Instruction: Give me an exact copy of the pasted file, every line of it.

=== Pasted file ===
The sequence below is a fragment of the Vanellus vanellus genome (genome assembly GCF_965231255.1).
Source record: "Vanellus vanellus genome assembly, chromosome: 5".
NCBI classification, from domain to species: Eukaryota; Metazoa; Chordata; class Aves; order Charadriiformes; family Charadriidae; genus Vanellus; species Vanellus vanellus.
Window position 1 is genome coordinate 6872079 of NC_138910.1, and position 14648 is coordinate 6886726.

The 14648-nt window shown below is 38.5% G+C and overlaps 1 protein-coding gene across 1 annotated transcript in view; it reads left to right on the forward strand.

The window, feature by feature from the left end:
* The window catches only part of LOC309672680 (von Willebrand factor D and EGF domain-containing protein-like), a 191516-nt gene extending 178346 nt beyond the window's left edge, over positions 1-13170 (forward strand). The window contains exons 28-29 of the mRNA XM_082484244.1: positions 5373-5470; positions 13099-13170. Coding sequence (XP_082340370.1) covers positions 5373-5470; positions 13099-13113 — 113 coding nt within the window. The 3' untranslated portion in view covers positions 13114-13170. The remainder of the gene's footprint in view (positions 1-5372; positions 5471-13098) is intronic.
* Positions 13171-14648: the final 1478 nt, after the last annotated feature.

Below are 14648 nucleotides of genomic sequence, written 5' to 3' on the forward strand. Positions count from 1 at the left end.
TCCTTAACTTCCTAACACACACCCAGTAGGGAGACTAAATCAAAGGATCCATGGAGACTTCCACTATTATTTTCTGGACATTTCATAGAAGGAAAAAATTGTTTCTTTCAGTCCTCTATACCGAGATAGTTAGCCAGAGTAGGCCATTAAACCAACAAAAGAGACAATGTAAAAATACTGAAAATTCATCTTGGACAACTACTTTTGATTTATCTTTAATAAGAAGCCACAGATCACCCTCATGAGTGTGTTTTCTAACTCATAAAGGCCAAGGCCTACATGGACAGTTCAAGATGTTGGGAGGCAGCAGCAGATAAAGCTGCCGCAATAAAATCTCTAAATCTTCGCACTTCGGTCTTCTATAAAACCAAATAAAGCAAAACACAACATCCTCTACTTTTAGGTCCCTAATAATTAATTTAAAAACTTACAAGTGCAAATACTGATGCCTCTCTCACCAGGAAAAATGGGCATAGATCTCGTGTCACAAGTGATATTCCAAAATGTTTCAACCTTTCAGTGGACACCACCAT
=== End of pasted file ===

The sequence below is a fragment of the Vanellus vanellus genome (genome assembly GCF_965231255.1).
Source record: "Vanellus vanellus genome assembly, chromosome: 5".
NCBI classification, from domain to species: Eukaryota; Metazoa; Chordata; class Aves; order Charadriiformes; family Charadriidae; genus Vanellus; species Vanellus vanellus.
Window position 1 is genome coordinate 6872079 of NC_138910.1, and position 14648 is coordinate 6886726.

The 14648-nt window shown below is 38.5% G+C and overlaps 1 protein-coding gene across 1 annotated transcript in view; it reads left to right on the forward strand.

The window, feature by feature from the left end:
* The window catches only part of LOC309672680 (von Willebrand factor D and EGF domain-containing protein-like), a 191516-nt gene extending 178346 nt beyond the window's left edge, over positions 1-13170 (forward strand). The window contains exons 28-29 of the mRNA XM_082484244.1: positions 5373-5470; positions 13099-13170. Coding sequence (XP_082340370.1) covers positions 5373-5470; positions 13099-13113 — 113 coding nt within the window. The 3' untranslated portion in view covers positions 13114-13170. The remainder of the gene's footprint in view (positions 1-5372; positions 5471-13098) is intronic.
* Positions 13171-14648: the final 1478 nt, after the last annotated feature.

Below are 14648 nucleotides of genomic sequence, written 5' to 3' on the forward strand. Positions count from 1 at the left end.
TCCTTAACTTCCTAACACACACCCAGTAGGGAGACTAAATCAAAGGATCCATGGAGACTTCCACTATTATTTTCTGGACATTTCATAGAAGGAAAAAATTGTTTCTTTCAGTCCTCTATACCGAGATAGTTAGCCAGAGTAGGCCATTAAACCAACAAAAGAGACAATGTAAAAATACTGAAAATTCATCTTGGACAACTACTTTTGATTTATCTTTAATAAGAAGCCACAGATCACCCTCATGAGTGTGTTTTCTAACTCATAAAGGCCAAGGCCTACATGGACAGTTCAAGATGTTGGGAGGCAGCAGCAGATAAAGCTGCCGCAATAAAATCTCTAAATCTTCGCACTTCGGTCTTCTATAAAACCAAATAAAGCAAAACACAACATCCTCTACTTTTAGGTCCCTAATAATTAATTTAAAAACTTACAAGTGCAAATACTGATGCCTCTCTCACCAGGAAAAATGGGCATAGATCTCGTGTCACAAGTGATATTCCAAAATGTTTCAACCTTTCAGTGGACACCACCAT